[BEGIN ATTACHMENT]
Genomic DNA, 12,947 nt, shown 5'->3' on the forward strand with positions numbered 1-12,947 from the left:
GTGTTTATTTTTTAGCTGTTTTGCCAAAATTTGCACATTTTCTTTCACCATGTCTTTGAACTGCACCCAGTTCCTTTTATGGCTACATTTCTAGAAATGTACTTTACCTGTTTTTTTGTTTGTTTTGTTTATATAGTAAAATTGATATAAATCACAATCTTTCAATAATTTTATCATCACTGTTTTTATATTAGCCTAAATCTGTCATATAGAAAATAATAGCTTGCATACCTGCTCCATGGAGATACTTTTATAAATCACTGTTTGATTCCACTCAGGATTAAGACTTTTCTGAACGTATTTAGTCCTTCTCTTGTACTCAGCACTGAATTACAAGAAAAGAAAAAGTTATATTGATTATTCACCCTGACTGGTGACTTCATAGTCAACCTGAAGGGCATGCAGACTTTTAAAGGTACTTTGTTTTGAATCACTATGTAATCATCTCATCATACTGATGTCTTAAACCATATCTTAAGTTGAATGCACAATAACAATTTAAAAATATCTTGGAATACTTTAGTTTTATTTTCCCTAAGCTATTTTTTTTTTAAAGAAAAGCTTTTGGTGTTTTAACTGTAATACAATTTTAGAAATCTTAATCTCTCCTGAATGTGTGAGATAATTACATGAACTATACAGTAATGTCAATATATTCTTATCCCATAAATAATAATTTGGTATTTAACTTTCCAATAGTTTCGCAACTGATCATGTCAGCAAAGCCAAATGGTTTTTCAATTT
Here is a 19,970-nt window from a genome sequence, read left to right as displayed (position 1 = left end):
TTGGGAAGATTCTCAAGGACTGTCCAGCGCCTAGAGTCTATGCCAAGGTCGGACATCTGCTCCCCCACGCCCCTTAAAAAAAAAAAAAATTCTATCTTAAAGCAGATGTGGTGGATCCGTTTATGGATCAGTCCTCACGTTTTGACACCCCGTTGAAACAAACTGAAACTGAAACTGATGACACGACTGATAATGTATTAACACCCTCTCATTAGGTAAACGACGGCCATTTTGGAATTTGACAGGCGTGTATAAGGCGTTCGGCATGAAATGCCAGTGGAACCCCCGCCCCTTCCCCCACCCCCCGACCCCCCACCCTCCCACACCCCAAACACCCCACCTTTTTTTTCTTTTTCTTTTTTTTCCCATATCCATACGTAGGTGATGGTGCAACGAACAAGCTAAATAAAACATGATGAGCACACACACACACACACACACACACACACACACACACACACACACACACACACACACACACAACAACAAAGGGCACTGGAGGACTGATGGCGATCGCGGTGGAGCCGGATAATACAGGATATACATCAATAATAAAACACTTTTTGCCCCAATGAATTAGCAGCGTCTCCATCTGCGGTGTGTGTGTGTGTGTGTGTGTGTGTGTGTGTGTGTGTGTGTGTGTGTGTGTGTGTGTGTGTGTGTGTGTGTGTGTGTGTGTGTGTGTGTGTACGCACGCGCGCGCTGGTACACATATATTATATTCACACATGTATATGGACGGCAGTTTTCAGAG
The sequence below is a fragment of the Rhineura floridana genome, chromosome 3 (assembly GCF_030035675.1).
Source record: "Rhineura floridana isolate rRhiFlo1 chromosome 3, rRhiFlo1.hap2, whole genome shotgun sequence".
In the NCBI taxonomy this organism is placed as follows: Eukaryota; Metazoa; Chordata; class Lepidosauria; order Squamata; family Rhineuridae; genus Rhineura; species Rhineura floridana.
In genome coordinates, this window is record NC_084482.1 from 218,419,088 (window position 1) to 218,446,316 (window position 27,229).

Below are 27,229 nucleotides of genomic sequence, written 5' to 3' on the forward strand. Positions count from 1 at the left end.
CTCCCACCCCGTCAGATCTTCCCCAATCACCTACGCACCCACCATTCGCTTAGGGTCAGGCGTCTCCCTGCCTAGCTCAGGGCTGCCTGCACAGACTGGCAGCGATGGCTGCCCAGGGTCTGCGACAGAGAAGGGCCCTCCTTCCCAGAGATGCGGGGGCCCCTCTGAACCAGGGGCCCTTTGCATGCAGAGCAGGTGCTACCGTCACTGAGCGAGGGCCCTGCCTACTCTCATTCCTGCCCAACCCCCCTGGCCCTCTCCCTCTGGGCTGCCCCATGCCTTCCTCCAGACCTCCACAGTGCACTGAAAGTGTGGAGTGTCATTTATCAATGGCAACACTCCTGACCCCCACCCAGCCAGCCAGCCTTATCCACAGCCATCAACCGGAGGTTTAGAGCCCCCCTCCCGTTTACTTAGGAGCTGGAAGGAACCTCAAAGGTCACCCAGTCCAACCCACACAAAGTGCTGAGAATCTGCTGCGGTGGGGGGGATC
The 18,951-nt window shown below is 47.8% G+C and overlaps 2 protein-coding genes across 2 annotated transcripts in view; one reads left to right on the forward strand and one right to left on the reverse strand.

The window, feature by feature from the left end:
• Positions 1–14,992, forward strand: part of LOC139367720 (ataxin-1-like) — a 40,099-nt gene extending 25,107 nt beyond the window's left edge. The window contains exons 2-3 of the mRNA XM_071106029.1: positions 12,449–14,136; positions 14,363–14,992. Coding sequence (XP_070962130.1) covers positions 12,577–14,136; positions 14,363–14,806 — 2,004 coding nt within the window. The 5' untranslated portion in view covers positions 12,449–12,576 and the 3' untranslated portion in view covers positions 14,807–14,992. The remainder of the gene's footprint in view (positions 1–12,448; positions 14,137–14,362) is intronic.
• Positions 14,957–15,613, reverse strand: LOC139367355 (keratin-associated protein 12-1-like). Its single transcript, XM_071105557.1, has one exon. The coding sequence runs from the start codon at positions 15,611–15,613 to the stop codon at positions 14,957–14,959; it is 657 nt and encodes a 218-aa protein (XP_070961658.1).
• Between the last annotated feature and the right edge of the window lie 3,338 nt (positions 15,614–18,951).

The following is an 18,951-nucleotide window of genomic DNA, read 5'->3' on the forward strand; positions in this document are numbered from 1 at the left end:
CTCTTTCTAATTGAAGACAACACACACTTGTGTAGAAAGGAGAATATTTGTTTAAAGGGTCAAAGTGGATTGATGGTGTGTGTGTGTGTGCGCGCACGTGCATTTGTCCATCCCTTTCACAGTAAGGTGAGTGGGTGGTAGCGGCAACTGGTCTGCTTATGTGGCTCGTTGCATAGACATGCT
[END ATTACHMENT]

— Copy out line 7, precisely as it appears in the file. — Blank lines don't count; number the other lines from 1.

In the NCBI taxonomy this organism is placed as follows: Eukaryota; Metazoa; Chordata; class Lepidosauria; order Squamata; family Rhineuridae; genus Rhineura; species Rhineura floridana.